Q&A: Mould vs mold

Each week here at the Australian Writers’ Centre, we dissect and discuss, contort and retort, ask and gasp at the English language and all its rules, regulations and ridiculousness. It’s a celebration of language, masquerading as a passive-aggressive whinge about words and weirdness. This week we’re breaking the mouldy mold…

Q: Hi AWC – I’m getting a new bathroom put in at the moment because of mould.

A: Oh no – what kind?

Q: Tiles, taps, a bath, shower, mirror – the usual. Oh, and a toilet too.

A: We meant what kind of mould.

Q: Oh. The black kind that kills you eventually.

A: Ah, okay. Fair enough.

Q: But I have a question. You see, I asked for a bathtub like the ones they have on those renovation shows.

A: So you mean one that’s paid for by sponsors and installed by unpaid tradies while racing the clock?

Q: Um, no, I meant freestanding.

A: Ah yes, of course. Do go on.

Q: Anyway, I was emailing my friend, asking whether a special “mold” was used to make my particular bathtub. And you’ll never guess what they replied with.

A: Ummm… did they reply with an email also?

Q: Well, yes. I meant– never mind. They replied that it wasn’t spelt “mold”. I always thought the two meanings had two different spellings, but now I’m confused.

A: You’re right that there are two main meanings. A form or shape (which is also seen as a verb – to shape or form something) and the name for that hard to remove fungi.

Q: Randall.

A: Sorry?

Q: Randall – he was the hard to remove fun guy at my last job. He was always pranking the boss, but she couldn’t fire him.

A: So he’s still there?

Q: No, he finally got caught stealing stationary supplies.

A: Don’t you mean stationery with an E?

Q: Nope, he was caught stealing the stationary bikes from the office gym.

A: Um. Shall we continue?

Q: Yes. So, multiple meanings – but which one is spelt “mould”?

A: All of them. In Australia, Britain, New Zealand and mostly Canada – EVERYTHING – be it a verb, a noun, fungi or something you make bathtubs out of – is spelt “mould”.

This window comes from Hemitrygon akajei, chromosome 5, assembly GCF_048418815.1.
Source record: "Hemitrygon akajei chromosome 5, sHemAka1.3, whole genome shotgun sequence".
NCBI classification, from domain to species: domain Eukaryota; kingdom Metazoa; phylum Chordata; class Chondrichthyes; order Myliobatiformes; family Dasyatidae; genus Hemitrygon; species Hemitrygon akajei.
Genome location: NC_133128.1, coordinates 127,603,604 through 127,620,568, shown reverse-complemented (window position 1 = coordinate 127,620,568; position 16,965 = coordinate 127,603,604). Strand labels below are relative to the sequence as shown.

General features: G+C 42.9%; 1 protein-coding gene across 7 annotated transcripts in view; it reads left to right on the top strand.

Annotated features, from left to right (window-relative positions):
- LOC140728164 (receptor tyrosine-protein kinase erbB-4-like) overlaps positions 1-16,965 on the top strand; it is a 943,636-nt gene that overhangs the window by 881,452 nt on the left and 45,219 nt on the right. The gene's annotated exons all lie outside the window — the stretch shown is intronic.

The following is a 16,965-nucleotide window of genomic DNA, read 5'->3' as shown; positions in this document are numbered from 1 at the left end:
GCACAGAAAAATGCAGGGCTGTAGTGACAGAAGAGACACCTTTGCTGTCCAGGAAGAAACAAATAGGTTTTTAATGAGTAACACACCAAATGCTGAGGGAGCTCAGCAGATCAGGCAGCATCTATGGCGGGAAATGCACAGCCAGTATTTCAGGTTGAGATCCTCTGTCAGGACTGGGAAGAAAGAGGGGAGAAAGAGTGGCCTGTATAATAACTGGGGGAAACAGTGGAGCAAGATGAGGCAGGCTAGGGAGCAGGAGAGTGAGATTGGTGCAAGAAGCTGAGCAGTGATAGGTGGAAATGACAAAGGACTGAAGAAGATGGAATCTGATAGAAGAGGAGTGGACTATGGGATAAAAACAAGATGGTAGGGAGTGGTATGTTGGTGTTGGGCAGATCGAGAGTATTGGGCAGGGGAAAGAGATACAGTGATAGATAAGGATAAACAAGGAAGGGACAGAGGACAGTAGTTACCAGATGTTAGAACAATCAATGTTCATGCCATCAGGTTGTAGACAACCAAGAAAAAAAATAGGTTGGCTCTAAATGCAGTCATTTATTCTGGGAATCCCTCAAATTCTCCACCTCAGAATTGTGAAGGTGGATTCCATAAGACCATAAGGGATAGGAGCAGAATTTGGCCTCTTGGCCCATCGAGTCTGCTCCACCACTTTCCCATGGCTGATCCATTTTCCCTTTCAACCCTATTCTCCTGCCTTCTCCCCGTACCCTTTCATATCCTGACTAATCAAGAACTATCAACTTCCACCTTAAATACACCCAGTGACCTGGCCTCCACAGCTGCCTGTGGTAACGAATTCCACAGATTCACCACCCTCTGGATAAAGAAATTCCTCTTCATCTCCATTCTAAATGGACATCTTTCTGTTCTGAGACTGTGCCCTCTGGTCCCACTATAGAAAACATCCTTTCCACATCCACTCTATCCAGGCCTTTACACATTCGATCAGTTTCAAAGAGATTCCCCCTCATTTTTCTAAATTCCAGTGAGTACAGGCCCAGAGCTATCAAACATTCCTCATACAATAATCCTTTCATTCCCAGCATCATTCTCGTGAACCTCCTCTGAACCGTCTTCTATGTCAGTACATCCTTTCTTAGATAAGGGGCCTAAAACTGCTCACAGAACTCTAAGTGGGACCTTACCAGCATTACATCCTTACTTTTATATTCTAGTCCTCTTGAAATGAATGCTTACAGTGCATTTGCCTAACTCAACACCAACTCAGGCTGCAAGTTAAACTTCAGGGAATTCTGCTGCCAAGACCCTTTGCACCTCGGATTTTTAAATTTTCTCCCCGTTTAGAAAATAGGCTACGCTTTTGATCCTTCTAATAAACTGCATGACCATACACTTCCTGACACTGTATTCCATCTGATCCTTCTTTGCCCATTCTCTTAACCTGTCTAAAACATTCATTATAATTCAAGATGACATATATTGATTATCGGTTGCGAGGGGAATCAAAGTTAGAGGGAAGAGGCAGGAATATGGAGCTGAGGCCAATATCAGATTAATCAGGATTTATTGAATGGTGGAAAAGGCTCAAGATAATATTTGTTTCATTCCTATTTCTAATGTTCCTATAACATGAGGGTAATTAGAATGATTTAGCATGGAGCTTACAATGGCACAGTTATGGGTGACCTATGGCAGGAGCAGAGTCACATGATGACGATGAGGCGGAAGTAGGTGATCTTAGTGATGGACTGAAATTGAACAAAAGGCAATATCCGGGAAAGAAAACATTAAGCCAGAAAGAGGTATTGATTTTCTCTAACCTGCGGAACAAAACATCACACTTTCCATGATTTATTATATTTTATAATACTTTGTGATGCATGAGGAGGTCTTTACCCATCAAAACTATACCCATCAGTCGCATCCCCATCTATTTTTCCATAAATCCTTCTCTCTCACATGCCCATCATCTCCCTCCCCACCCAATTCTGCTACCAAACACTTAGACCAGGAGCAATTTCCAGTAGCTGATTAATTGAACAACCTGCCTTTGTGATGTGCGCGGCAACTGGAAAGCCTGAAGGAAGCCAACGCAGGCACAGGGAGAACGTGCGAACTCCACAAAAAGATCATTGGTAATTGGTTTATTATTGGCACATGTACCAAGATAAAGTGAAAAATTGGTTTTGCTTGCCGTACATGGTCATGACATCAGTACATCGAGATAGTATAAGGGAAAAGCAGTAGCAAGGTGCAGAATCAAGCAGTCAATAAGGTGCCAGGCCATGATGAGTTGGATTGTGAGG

Q: Really? Every meaning?

A: Yes.

Q: So does that mean “mold” is for everything in America?

A: Correct. Just like “color”, they dropped the “u” and everything in the US became “mold”.

Q: I bet they used “mould” killer!

A: Hilarious.

Q: Thanks. So, the same goes for “mouldy” and “moulding” etc?

A: Yep. In America, their bread goes moldy and they use molding clay.

Q: They use molding clay instead of bread??

A: No, we meant– oh never mind.

Q: And you said Canada “mostly” uses the British option?

A: Well, they’re right over the border, so they’ve kind of ended up with a mix of the two.

Q: But here in Australia, go with “mould” for anything in that mould?

A: Yes. Some may say that the “Americanization” (with a Z!) of the planet is spreading like a “mold” to words like this. But for now, it’s still safe to mould and shape your sentences with “mould” for everything. Be consistent!

Q: So in America, they talk about leaders in the mold of Obama and here we speak of leaders in the mould of Kevin Rudd.

A: The mould of Kevin Rudd has a nice ring to it.

Q: Well at least I know I’m dealing with the same “mould” in my new bathroom now.

A: Indeed.

Q: I must get in touch with Randall – he was such a fun guy.

A: What’s he doing now?

Q: Last I heard he’d gone into business with another old workplace prankster, fun Gus.

A: Joke shop?

Q: No actually. They sell mushrooms. And stationary bikes.

If you have a grammar gripe or punctuation puzzle that you’d like our Q&A to explore, email it to us today!

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